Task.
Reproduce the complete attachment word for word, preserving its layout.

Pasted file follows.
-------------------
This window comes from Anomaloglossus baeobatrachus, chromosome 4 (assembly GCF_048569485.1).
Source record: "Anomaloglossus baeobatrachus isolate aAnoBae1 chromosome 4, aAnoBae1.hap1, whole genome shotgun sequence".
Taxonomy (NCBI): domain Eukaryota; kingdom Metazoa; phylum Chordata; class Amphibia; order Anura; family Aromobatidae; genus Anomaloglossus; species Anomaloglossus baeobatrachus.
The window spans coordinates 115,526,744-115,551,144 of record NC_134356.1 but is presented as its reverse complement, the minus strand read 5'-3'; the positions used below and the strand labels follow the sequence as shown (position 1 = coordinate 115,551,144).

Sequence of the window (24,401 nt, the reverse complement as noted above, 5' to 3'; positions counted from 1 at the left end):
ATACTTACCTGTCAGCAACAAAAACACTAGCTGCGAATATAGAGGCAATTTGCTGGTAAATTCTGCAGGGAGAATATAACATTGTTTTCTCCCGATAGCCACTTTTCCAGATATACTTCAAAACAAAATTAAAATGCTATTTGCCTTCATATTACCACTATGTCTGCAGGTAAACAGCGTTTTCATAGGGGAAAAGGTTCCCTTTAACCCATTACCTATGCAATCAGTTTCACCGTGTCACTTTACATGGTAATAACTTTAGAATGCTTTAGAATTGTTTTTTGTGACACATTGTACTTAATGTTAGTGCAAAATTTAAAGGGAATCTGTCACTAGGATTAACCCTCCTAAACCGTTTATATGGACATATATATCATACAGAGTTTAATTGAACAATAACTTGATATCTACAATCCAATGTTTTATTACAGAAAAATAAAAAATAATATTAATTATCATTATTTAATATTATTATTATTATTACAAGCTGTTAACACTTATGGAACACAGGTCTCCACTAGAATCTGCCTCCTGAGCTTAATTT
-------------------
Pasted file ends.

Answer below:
This window comes from Anomaloglossus baeobatrachus, chromosome 4 (assembly GCF_048569485.1).
Source record: "Anomaloglossus baeobatrachus isolate aAnoBae1 chromosome 4, aAnoBae1.hap1, whole genome shotgun sequence".
Taxonomy (NCBI): domain Eukaryota; kingdom Metazoa; phylum Chordata; class Amphibia; order Anura; family Aromobatidae; genus Anomaloglossus; species Anomaloglossus baeobatrachus.
The window spans coordinates 115,526,744-115,551,144 of record NC_134356.1 but is presented as its reverse complement, the minus strand read 5'-3'; the positions used below and the strand labels follow the sequence as shown (position 1 = coordinate 115,551,144).

Sequence of the window (24,401 nt, the reverse complement as noted above, 5' to 3'; positions counted from 1 at the left end):
ATACTTACCTGTCAGCAACAAAAACACTAGCTGCGAATATAGAGGCAATTTGCTGGTAAATTCTGCAGGGAGAATATAACATTGTTTTCTCCCGATAGCCACTTTTCCAGATATACTTCAAAACAAAATTAAAATGCTATTTGCCTTCATATTACCACTATGTCTGCAGGTAAACAGCGTTTTCATAGGGGAAAAGGTTCCCTTTAACCCATTACCTATGCAATCAGTTTCACCGTGTCACTTTACATGGTAATAACTTTAGAATGCTTTAGAATTGTTTTTTGTGACACATTGTACTTAATGTTAGTGCAAAATTTAAAGGGAATCTGTCACTAGGATTAACCCTCCTAAACCGTTTATATGGACATATATATCATACAGAGTTTAATTGAACAATAACTTGATATCTACAATCCAATGTTTTATTACAGAAAAATAAAAAATAATATTAATTATCATTATTTAATATTATTATTATTATTACAAGCTGTTAACACTTATGGAACACAGGTCTCCACTAGAATCTGCCTCCTGAGCTTAATTT